The Reality: “These types of stories need to be heard”
Before moving away to Philadelphia, Sarah Madha shared a one-bedroom space with her mom and four siblings. Although it can be stressful, and for an outsider, seem unimaginable, Madha explains, “We always grew up sharing space, so we managed to make it work.”
Madha, who worked four jobs while in college, accepted that for her to keep moving forward she couldn’t dwell on her situation. Instead, her family had to constantly find ways to make ends meet.
“There isn’t time to have a special crisis about it,” she said, “If you don’t figure it out, you will end up homeless. If you don’t do it, you won’t have food or shelter.”
The reality of Madha’s life and the lives of countless working class, poor, and low-income South Asian Americans has often been missing from discussions on social justice and political representation.
Usually, class and income inequality are made irrelevant, with research and media reports pushing forth a narrative of Asian Americans succeeding economically and achieving the so-called American Dream. According to Pew Research Center, Asian Americans are the “highest-income, best-educated and fastest-growing racial group in the U.S.”
However, as social scientists and activists have focused their attention to the intricacies of Asian America, it is becoming more obvious how superficial this monolithic image can be. As The Washington Post reported, although the richest Asian Americans earn the most, the poorest Asians are still below the poorest whites and most importantly, the income gap among Asian Americans is the largest, when compared to all other racial groups.
Furthermore, when the category of South Asian is disaggregated, one realizes the relevance of class and income. For example, Pakistani Americans, as reported by AAPI Data, have 16 percent living in poverty, which is higher than the 12 percent for all Asian Americans. The median household income for Bangladeshi Americans is reported to be the lowest among all Asian American subgroups studied by AAPI, at around $46,950, way below the median for Indian households, which was $95,000.
Jagpreet Singh, a community organizer in Queens, also grew up in a working-class household, and now, serves the needs of low income residents in the borough, many of whom are South Asians.
“A lot of them work within what we call the informal economy, like day laborer type jobs, working at restaurants, working within peoples’ homes, nail salons and parlors,” he explains, “The other half would be some taxi drivers, truck drivers, lower class, paycheck to paycheck type of folks.”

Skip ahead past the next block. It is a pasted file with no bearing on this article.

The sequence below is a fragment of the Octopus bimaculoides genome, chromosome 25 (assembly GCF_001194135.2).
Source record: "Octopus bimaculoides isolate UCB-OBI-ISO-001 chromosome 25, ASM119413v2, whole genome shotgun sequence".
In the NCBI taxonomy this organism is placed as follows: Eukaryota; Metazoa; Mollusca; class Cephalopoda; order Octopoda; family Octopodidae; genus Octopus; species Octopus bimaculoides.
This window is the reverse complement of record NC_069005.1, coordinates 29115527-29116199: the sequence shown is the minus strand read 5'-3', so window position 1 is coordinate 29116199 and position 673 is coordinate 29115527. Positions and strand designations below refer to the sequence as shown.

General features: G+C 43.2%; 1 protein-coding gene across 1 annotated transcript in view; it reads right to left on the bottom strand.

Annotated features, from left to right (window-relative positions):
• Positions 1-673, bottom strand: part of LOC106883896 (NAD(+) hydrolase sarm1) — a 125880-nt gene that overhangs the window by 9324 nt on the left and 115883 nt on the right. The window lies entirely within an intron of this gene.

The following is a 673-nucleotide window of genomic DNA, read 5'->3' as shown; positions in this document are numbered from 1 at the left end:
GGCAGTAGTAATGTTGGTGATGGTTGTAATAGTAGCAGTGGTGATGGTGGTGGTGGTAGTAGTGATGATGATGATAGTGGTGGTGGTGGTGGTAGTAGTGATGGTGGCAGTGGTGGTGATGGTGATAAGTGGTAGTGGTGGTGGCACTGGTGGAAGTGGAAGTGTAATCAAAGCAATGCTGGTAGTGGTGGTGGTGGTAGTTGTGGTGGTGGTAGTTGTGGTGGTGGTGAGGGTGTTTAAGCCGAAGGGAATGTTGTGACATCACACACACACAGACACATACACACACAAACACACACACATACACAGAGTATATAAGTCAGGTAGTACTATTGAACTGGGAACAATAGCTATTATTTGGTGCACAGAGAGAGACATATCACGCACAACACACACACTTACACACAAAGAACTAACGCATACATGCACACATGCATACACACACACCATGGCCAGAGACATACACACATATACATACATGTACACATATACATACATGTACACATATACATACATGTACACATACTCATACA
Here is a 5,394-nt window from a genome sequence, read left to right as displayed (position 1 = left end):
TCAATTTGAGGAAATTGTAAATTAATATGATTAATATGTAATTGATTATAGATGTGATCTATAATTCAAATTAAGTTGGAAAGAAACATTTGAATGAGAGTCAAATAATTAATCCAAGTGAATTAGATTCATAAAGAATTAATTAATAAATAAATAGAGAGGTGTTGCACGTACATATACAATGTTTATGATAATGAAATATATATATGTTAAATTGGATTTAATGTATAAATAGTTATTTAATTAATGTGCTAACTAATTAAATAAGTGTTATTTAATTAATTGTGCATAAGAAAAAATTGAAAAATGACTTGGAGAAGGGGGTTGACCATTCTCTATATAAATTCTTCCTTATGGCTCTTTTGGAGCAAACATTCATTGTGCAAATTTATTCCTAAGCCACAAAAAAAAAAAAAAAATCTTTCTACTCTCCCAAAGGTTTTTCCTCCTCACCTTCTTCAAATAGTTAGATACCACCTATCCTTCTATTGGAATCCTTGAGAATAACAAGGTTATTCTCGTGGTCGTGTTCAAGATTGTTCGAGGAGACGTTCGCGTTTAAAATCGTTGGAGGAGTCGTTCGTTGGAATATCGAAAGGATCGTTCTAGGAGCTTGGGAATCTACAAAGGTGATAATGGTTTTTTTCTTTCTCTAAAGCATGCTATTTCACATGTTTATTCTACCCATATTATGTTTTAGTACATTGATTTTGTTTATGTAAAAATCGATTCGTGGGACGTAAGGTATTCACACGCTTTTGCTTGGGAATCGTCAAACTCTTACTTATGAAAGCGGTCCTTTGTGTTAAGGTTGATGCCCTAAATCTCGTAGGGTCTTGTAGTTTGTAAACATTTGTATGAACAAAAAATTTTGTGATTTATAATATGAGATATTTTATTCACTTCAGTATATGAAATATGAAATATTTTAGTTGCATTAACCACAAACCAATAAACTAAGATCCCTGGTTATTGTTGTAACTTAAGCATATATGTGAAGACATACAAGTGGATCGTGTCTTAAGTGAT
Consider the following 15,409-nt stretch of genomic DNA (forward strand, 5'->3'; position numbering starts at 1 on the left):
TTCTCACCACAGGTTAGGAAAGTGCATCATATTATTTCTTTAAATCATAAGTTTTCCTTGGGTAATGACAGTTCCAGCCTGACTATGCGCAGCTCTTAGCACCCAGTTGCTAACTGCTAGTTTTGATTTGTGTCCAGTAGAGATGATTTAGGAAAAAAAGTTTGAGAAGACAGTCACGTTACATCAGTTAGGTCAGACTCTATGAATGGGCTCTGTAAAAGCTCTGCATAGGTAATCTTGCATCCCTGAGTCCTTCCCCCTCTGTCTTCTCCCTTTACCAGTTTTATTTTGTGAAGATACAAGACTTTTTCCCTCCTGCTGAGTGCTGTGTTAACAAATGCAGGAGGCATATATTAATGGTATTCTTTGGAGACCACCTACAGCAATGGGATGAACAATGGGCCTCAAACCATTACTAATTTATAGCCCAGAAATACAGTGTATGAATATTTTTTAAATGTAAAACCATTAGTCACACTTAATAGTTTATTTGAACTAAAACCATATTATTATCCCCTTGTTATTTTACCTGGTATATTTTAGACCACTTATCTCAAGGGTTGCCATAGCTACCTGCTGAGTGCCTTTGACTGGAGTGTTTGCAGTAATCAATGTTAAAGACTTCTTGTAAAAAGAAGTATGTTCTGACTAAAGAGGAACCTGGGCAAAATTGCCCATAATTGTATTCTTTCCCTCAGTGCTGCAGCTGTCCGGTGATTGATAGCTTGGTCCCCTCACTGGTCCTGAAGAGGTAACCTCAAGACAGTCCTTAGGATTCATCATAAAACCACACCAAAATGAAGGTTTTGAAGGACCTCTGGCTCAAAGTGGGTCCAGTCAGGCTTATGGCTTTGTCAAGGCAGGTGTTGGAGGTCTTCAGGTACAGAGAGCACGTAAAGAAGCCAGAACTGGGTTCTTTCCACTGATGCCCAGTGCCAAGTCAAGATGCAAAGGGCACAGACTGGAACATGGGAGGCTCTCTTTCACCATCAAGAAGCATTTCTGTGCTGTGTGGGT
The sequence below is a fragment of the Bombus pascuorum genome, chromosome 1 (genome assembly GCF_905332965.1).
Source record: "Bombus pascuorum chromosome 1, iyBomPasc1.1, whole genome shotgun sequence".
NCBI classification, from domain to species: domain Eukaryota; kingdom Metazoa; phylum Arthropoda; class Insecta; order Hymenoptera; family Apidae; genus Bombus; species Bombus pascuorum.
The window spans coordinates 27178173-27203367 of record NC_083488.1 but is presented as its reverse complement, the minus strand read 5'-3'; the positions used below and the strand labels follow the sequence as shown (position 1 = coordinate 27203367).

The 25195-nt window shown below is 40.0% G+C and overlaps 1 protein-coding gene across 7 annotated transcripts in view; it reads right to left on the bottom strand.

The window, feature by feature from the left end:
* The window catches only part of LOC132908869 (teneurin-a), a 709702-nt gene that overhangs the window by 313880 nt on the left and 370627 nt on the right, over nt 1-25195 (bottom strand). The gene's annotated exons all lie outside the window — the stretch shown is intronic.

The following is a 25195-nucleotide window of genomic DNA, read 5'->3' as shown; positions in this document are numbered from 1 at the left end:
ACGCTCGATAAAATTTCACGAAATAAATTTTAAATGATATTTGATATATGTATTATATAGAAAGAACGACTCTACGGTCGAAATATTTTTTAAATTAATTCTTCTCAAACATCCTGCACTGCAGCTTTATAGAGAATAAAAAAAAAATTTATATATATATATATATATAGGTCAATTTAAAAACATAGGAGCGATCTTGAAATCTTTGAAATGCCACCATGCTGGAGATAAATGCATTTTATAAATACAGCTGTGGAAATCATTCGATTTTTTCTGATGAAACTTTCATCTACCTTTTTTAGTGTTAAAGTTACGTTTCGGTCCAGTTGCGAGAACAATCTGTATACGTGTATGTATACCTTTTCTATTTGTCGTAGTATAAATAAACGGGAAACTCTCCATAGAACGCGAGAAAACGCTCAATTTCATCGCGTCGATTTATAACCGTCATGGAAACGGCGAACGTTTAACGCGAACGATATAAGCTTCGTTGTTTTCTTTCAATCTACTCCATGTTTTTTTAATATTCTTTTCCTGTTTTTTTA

Singh’s main mission is to organize residents around the issue of affordable housing. Although New York City has set aside rent-controlled property, big developers/corporations have found ways to continue gentrifying neighborhoods, including areas populated by poor and working-class South Asian Americans. Developers confuse and misinform residents who are not English proficient. This causes many to leave, which allows the developer to raise the rent as high as 20 percent prior to someone else moving in. According to Singh, big-time developers, who don’t need all their units to be immediately filled, also hold onto vacant apartments, as property values skyrocket.
This lack of affordable housing leaves many families vulnerable and unable to access social mobility.
A report published by SAYA (South Asian Youth Action) states that “over one-quarter of South Asian youth in New York City live in poor households, as defined by the federal poverty level (FPL),” and in Queens, “South Asian youth are more likely to be poor than the average youth in the borough.”
Singh believes that the stories of those struggling have yet to be acknowledged by the larger South Asian American community and general American public.
He explains, “The stories of folks around struggles in immigration and working in the informal economy and being harassed by bullies, such as street vendors harassed by small business owners, these types of stories need to be heard from too.”
The View From Above: “To be poor is looked down upon”
Incorporating an understanding of how class politics and income relate to South Asian Americans will force us to recognize the systematic and structural forces damaging peoples’ lives, including capitalism.
Figures such as Karl Marx recognized the inherent dangers of capitalism and how it serves to benefit the rich and the middle class while leaching from the blood, sweat and tears of those below. Although the theories of Marx and Engels must be updated to match our modern era, much of what they said still rings true. In “Wage Labour and Capital,” Marx explains how workers produce goods and services that only make their bosses happier. The workers themselves use their wages to purchase items they need, such as food and shelter. Therefore, while the managers accumulate wealth, the worker is simply trying to survive, which echoes much of what Sarah had said earlier.